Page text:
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Posts Tagged ‘talent

Why Steve Novak may be more talented than Andrea Bargnani

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English: Basketball player Steve Novak during ...

 (Photo credit: Wikipedia)

When the Knicks traded for Andrea Bargnani, clearly they anticipated an upgrade, or the chance at one. Bargnani is both much more expensive than Novak and it cost New York a 1st and two 2nds to make the swap, thus by logic they prefer Bargnani.

Regardless of how they feel about Novak’s production the last 2 seasons vs a standard Bargnani year, it seems obvious they prefer Andrea’s talent. Bargnani is a former #1 pick and is more physically gifted, thanks to both a 7’1 height in shoes and greater athleticism.

However I’ve made the point repeatedly on this blog, that treating physical tools as the near end all of talent is dangerous. What Novak lacks physically compared to Bargnani, he may make up elsewhere:

First consider that Novak is a better pure shooter than Bargnani. Aside from his career 43.3% 3P to Bargnani’s 36.1%, Novak has a career FT% of 88.6% to Bargnani’s 82.5%. Novak shoots free throws at a rate reserved for the NBA’s shooting greats. In addition to this, Novak had an incredible shooting career at Marquette, hitting 46.1% from 3 and 93.1% from the FT line over 4 years. While Novak has only taken 105 free throws in his entire NBA career putting his FT% in small sample size dispute, that he took 261 FTAs in college at an even better rate, helps confirm his ability. The evidence suggests that for pure shooting, Novak is among the best of the best along with NBA players like Steve Nash, Stephen Curry, Kevin Durant, etc. Whereas Bargnani is an above average shooter for a big man, but not as freakishly gifted at it.

However the biggest difference may be in mental talent. Bargnani has awareness issues, the root of falling behind so often in help defense. Even on offense, Bargnani has never struck me as a natural or fluid basketball player. He’s not a player who surveys plays or feels his opponents out. Very few of his plays could be described as crafty. Bargnani to me, has a similar affliction that athletes like Javale McGee and Anthony Randolph do. Despite obvious talents they do not read the game well. Chris Kaman is another big man who has standout skills with size and mobility, but can’t pick up plays fast enough in a read and react dominated game. What separates Brook Lopez and Chris Kaman has everything to do with this feel and instincts.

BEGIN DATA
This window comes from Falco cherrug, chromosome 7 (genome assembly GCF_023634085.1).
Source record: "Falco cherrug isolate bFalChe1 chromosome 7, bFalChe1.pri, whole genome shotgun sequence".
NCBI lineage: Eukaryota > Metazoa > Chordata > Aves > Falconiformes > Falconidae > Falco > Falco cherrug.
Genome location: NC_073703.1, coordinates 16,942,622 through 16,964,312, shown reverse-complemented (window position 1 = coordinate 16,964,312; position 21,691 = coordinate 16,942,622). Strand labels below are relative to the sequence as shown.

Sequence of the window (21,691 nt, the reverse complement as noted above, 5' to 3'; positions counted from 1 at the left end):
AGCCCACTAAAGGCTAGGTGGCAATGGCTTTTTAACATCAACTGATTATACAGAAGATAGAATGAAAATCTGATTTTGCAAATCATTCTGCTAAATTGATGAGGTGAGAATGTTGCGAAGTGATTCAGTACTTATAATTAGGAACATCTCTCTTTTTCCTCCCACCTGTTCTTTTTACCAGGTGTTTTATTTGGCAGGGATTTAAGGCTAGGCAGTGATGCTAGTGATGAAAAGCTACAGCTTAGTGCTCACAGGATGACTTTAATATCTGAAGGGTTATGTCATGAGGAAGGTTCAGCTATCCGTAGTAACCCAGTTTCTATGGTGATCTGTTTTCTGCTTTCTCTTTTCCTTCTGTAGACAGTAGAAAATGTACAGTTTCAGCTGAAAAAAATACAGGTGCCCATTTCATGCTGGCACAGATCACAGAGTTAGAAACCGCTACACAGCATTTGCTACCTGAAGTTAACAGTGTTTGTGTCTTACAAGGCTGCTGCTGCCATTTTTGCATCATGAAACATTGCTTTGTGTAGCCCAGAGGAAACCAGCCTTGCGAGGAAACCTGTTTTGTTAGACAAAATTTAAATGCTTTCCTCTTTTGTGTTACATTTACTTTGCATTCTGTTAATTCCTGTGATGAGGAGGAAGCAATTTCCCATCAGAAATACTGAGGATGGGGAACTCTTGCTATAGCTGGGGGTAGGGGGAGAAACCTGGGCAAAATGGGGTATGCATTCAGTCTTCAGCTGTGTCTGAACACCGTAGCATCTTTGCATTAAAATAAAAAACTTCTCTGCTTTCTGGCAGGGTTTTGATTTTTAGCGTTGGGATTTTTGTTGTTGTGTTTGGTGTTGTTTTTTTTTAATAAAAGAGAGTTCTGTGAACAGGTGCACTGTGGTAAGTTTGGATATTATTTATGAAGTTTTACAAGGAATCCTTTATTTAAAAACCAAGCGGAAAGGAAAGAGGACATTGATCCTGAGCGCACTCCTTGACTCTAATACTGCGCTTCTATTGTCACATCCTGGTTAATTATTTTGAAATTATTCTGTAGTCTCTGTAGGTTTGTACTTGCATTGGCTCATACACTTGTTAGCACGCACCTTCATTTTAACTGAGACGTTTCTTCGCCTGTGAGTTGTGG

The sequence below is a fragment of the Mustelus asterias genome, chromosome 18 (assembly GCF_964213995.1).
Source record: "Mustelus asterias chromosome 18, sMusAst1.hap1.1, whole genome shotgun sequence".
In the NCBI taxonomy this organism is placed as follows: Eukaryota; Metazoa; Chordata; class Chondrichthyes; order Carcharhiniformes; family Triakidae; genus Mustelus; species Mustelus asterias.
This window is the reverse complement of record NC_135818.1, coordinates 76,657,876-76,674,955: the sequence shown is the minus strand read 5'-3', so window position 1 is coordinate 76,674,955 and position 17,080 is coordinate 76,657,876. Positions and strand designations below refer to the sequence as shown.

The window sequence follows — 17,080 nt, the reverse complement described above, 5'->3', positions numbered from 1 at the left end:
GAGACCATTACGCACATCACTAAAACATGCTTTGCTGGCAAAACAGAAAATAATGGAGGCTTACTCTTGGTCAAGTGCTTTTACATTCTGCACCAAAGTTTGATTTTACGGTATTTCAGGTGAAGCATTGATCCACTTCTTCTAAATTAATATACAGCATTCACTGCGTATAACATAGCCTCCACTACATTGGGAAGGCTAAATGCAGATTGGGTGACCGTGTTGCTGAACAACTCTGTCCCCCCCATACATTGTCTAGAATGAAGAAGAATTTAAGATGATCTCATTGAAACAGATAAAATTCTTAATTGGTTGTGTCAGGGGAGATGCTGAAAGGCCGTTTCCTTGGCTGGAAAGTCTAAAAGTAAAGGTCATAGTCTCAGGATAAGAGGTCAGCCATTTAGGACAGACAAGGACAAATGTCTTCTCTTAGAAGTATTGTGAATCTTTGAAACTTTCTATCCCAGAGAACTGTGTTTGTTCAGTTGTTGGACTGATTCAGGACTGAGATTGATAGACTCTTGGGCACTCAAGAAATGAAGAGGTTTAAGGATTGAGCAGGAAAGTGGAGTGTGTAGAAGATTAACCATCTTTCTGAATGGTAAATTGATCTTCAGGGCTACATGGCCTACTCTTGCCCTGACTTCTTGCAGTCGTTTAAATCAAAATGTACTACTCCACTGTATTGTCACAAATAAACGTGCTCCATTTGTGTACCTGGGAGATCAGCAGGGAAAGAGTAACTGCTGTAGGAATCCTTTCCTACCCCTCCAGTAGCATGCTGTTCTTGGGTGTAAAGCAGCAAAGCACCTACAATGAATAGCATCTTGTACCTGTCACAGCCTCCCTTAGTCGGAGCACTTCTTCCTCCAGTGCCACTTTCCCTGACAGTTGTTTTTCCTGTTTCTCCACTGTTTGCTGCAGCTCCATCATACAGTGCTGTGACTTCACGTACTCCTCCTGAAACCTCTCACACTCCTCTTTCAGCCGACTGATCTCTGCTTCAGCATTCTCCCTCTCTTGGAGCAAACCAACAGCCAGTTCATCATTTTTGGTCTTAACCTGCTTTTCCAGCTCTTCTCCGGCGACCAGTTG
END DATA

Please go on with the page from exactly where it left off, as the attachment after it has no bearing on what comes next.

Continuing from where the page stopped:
Novak on the other hand, knows positioning, recognizes space when shooting and in the few times he needs to move shows a degree of smoothness and fluidity. Overall I would argue Novak has a better feel for the game than Bargnani does.

That’s not to say Novak is for sure more talented than Bargnani. Bargnani’s athleticism does give him more versatility attacking the basket or creating midrange jumpers off the dribble. Bargnani’s height and strength allows him to defend the post more than Novak. While defensively he may lose plays mentally more than Novak, if he’s in the area his physical tools allow him to contest shots better. It’s hard to pin down just how much value Bargnani’s physical talents could have, if it’s accepted he’s an enigma who doesn’t use all of it.